The story of Ruth has a simple beauty that never fades. It is about two women, an Israelite, Naomi, and her Moabite daughter- in-law Ruth, and the human bond between them. Naomi’s husband and sons have died. Both women are now childless widows. Naomi tells Ruth that they must part and rebuild their separate lives. Ruth refuses. She accompanies Naomi back to Israel and eventually marries another member of the family, Boaz. From that marriage, three generations later, David was born, Israel ’s greatest king.
The book of Ruth is about the simple gestures that transcend differences, the universal language of help to those in need. Childless widows were the most vulnerable, defenseless members of ancient societies. In addition, Ruth and Naomi were divided by ethnicity - Israelites and Moabites. Still Ruth was resolute.
Its message still stands. The holiday of Shavuot is when Jews celebrate the giving of the law at Mount Sinai. The fact that we read Ruth’s story at this time tells us that laws alone cannot make society. Society needs something more — the unforced, unlegislated kindness that makes us reach out to the lonely and vulnerable, even if we are lonely and vulnerable ourselves. Then and now, society needs the kindness of strangers.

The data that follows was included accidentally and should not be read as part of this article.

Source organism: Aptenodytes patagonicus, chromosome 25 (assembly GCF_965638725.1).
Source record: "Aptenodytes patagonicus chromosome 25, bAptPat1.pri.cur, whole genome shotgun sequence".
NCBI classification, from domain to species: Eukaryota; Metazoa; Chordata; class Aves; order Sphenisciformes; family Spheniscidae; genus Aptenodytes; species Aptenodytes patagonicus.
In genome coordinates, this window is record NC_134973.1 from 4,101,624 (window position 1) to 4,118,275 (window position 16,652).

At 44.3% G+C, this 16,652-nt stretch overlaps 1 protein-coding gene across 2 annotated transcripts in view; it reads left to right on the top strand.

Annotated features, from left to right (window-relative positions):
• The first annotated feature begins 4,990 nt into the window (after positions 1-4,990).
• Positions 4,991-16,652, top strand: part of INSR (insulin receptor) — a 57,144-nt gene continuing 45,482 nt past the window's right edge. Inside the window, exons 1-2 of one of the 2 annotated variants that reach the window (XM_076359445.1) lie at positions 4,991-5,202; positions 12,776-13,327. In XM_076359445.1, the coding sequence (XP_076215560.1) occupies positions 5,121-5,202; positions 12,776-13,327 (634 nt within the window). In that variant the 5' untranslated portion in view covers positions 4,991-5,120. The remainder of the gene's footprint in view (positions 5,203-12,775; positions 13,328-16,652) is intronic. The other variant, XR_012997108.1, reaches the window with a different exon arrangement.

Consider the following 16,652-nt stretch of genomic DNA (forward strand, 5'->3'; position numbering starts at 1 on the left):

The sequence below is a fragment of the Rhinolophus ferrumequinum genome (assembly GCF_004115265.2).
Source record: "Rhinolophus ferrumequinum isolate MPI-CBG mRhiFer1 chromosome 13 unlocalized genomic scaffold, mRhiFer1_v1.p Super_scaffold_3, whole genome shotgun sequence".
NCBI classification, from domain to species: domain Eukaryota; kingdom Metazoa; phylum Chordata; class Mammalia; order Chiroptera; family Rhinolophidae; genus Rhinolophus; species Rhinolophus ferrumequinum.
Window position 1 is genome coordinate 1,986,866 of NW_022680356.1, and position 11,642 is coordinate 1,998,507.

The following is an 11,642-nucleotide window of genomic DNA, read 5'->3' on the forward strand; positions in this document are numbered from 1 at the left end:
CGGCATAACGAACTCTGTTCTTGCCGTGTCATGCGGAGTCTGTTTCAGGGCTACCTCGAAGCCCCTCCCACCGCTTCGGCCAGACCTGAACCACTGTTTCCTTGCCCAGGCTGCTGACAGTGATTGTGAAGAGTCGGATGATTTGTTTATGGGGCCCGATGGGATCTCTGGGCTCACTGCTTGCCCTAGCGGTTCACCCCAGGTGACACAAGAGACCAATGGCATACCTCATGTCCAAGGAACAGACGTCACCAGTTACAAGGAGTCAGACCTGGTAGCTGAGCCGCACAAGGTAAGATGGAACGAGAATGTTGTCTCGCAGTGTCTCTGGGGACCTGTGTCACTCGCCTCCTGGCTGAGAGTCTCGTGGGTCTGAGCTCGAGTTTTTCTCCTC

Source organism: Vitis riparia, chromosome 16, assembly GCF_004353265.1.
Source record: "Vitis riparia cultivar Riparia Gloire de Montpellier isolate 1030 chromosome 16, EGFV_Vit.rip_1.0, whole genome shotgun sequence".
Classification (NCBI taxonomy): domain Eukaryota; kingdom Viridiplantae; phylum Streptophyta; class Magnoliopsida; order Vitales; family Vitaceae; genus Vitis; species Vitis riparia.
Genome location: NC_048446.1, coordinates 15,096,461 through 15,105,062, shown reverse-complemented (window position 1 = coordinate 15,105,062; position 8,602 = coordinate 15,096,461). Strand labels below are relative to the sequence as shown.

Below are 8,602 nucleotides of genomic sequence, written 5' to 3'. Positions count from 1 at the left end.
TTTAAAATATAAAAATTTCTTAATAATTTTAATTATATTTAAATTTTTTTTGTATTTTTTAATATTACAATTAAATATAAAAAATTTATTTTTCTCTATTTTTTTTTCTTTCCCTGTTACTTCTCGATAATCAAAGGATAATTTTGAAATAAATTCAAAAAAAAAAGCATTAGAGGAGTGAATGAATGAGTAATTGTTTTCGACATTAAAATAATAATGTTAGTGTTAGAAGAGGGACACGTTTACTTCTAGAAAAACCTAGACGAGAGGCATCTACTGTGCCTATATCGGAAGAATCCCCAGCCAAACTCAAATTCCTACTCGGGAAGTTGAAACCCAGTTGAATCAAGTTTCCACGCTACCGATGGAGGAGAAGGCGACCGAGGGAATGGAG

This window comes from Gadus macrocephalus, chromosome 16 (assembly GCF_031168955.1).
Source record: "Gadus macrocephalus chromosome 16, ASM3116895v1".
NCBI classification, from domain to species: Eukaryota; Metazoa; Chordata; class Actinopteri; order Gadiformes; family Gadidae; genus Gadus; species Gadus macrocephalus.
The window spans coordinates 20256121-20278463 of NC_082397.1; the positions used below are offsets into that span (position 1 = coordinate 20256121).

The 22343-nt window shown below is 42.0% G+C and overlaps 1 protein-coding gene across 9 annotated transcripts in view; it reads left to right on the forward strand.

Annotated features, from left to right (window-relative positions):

I find it moving that the Bible dedicates a book to the story of David’s great-grandmother Ruth, as if to say that her life was no less significant than his. She was a stranger, an outsider, someone with nothing but her own force of character, her refusal to walk away from another person’s troubles. David was a military hero, a king. There is a form of greatness, suggests the Bible, that has nothing to do with power, fame or renown. It exists in simple deeds of kindness and friendship, generosity and grace. Rarely do they make the news. But they change lives, relieving some of the pain of the human situation.
America’s volunteers are our Ruths. Each is writing her own sequel to her story. Volunteering is rarely glamorous and never easy, especially for those with many other pressures on their time. But few things count more when it comes to looking back on a life than being able to say, I made a difference. Beneath the clamor of self-interest, a quieter voice within us whispers the deeper truth: the greatest gift is to be able to give.
Next week, I will relate another story of volunteering involving my synagogue, and the following week will tell the story of a patient in my practice. This will then be followed by a column with some gratifying medical news for those who give of themselves.
If you have a comment or question about this blog entry, email Dr. Roffman at firstname.lastname@example.org.
Dr. Joel Roffman has spoken to many church, synagogue and support groups. His book, Coping with Adversity: Judaism’s response to illness and other life struggles is enjoyable, uplifting and informative. It is meant for people of all faiths and can be viewed at www.copingwithadversity.com. It is available at Barnes and Noble, Borders, and Amazon.com.